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A comparative look at the ‘new Cold War’ of the Middle East

Published 17 Dec 2018
Dayna Santana

Saudi Arabia and Iran have been antagonists for decades, with many regional wars and violent conflicts being prolonged by the manoeuvring and influence of these two Middle Eastern giants. Analysis of the tensions reveals the situation to be a ‘new cold war’, as the hostilities of Saudi Arabia and Iran parallel those of the United States and the Soviet Union during the previous Cold War. This article will present a short comparative study of the two ‘cold war’ situations, whilst aiming to examine to what extent ideology plays a role in the hostilities of the Middle East.

A cold war is a state of conflict between two nations that does not involve direct military action, meaning the two nations in conflict have not actually declared war on each other. As occurred during the twentieth century’s Cold War between the United States and the Soviet Union, spheres of influence and ambitions for dominance are central to Saudi-Iranian relations. Saudi Arabia envisions itself as the representative of Islam internationally, using its custodianship of the holy cities Mecca and Medina to bolster this claim. To counter this, Iran has traditionally appealed to Arab populations through expressing vehement opposition to the United States and wider-Western imperialism in the region, and emphasising commitment to the Palestinian cause.

Further, predominant elements of the Cold War were the use of proxy warfare and fears of expansionism. This is highly relevant in the Middle East, as proxy warfare is prevalent, with Saudi Arabia and Iran backing opposing factions in Iraq, Lebanon, Yemen and Syria. The contending factions in these countries often line up along the Sunni-Shi’a divide, a product of regional instability, allowing for Saudi and Iranian influence to be achieved through the patronage they provide to Sunni and Shia regimes or minorities.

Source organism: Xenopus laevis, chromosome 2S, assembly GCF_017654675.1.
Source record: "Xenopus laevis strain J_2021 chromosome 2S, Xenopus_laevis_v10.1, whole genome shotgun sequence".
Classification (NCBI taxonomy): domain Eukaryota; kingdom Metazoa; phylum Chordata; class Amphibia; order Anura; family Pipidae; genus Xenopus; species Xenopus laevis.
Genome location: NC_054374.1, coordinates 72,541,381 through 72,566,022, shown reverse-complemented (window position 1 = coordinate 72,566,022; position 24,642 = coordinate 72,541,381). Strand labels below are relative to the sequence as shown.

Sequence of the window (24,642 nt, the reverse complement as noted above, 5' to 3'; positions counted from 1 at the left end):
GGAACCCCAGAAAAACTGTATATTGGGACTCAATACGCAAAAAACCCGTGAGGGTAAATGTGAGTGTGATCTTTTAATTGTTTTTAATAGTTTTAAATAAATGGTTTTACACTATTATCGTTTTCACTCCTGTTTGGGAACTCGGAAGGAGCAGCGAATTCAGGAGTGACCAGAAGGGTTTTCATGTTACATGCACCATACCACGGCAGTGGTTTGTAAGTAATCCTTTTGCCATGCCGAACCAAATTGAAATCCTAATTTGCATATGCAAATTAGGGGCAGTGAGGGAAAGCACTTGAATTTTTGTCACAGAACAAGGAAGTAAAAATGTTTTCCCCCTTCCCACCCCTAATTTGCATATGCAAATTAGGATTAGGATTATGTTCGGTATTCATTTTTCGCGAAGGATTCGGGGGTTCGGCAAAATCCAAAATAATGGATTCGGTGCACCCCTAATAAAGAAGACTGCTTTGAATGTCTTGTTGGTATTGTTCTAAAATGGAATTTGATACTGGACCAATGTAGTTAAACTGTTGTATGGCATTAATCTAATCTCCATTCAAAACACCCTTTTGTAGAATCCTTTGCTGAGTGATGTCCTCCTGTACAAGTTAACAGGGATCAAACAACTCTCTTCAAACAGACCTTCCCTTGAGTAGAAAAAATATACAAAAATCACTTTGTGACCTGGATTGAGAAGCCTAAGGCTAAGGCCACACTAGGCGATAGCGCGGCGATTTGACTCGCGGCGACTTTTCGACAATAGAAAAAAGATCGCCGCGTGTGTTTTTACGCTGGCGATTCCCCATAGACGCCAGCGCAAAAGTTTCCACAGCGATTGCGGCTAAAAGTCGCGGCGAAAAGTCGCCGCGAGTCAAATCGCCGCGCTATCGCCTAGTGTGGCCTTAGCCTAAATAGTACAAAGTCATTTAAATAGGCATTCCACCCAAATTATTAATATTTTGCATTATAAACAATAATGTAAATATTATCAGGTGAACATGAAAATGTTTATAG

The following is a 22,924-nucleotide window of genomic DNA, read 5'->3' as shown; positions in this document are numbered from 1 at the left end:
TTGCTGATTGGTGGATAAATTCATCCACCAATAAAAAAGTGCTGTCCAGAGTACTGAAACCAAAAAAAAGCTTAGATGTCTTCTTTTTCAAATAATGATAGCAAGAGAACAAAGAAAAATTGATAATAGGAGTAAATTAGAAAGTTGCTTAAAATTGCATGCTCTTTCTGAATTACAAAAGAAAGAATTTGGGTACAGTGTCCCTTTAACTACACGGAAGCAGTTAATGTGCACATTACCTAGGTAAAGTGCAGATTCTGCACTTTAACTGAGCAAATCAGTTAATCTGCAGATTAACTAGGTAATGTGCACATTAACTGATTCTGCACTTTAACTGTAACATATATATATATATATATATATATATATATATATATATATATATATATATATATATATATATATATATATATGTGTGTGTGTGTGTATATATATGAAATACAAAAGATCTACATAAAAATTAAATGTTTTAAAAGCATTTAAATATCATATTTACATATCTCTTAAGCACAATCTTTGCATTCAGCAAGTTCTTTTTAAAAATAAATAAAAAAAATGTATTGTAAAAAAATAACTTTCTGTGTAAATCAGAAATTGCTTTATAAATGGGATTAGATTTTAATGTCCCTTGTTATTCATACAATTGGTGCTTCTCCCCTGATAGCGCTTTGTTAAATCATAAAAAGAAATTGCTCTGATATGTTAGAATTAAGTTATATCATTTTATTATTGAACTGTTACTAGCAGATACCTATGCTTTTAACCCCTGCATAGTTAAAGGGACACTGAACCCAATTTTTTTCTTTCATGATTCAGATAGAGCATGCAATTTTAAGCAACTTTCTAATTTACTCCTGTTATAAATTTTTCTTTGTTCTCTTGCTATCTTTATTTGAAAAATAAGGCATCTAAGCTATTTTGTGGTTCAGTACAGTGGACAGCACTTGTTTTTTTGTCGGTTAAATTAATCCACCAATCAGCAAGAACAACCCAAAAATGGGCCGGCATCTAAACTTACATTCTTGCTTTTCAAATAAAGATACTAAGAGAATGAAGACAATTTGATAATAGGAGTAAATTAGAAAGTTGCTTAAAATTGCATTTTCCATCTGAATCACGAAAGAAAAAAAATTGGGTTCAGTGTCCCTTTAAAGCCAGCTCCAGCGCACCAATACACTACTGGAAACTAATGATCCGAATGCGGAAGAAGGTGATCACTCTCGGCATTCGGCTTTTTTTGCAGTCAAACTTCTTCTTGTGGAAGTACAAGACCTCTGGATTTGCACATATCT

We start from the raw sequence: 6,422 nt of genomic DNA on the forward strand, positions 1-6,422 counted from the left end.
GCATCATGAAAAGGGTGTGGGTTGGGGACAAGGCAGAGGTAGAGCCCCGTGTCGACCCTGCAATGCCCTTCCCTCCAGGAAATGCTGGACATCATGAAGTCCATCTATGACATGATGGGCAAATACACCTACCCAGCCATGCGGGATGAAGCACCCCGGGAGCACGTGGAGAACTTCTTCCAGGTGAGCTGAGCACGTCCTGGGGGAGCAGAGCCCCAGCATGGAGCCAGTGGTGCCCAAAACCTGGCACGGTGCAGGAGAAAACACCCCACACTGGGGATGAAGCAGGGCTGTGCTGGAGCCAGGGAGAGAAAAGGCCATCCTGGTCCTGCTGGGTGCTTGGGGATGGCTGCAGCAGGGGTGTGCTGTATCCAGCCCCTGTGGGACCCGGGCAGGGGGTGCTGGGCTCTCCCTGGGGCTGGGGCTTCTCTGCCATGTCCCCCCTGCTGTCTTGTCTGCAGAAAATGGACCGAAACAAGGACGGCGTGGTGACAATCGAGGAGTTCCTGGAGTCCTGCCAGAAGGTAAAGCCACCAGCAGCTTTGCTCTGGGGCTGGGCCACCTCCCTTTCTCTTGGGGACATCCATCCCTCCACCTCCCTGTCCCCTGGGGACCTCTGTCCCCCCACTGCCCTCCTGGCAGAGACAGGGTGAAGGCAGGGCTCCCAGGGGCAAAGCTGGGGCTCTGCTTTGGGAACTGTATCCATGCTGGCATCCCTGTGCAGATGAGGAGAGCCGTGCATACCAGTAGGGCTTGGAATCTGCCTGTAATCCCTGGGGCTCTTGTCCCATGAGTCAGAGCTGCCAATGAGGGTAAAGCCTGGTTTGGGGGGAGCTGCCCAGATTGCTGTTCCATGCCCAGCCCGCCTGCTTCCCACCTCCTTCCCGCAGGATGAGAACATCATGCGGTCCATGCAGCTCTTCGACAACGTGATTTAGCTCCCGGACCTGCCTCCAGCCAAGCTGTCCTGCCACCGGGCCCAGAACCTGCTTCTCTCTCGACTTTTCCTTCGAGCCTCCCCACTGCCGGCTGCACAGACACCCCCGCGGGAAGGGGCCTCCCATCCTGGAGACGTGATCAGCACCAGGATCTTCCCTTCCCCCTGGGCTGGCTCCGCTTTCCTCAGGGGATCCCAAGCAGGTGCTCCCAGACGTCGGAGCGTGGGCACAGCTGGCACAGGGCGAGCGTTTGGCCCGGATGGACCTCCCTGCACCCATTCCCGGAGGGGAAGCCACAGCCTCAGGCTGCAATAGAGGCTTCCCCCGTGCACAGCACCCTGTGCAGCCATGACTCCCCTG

Interestingly, the US’s fear of expanding Soviet-Communist influence in the world, or fear of the “Reds”, mirrors that of Saudi-Arabia’s fear of Iran “exporting the Revolution” post-1979 and spreading its anti-monarchic Shi’a theocracy throughout the Middle East. Iran explicitly discredits the legitimacy of monarchical regimes, directly challenging the Saud family’s rule and questioning the reign of the Saud family, claiming that a monarchical regime with Islamic ideals is illegitimate, holding up Iran’s clerical leadership and republic state as the ideal model for Islamic rule.

Another parallel between both ‘cold war’ situations, is the fact that observers and analysts have characterised both situations as a ‘security dilemma’ whereby each state increases defence spending to guard against a perceived attack, causing the opposing state to feel threatened and thus increase defence spending. This facilitates a self-sustaining cycle whereby countries increase military budgets and actions for security yet ultimately escalate the chance and potential severity of a conflict. Each intervention, from Saudi Arabia’s entrance into the Yemeni war to Iran’s sending of more troops and military advisers into Syria, was perceived by the respective regimes as appropriately severe measures in response to high-stake security threats. Yet so far it has only resulted in heightened mutual fears and suffering in war-torn countries.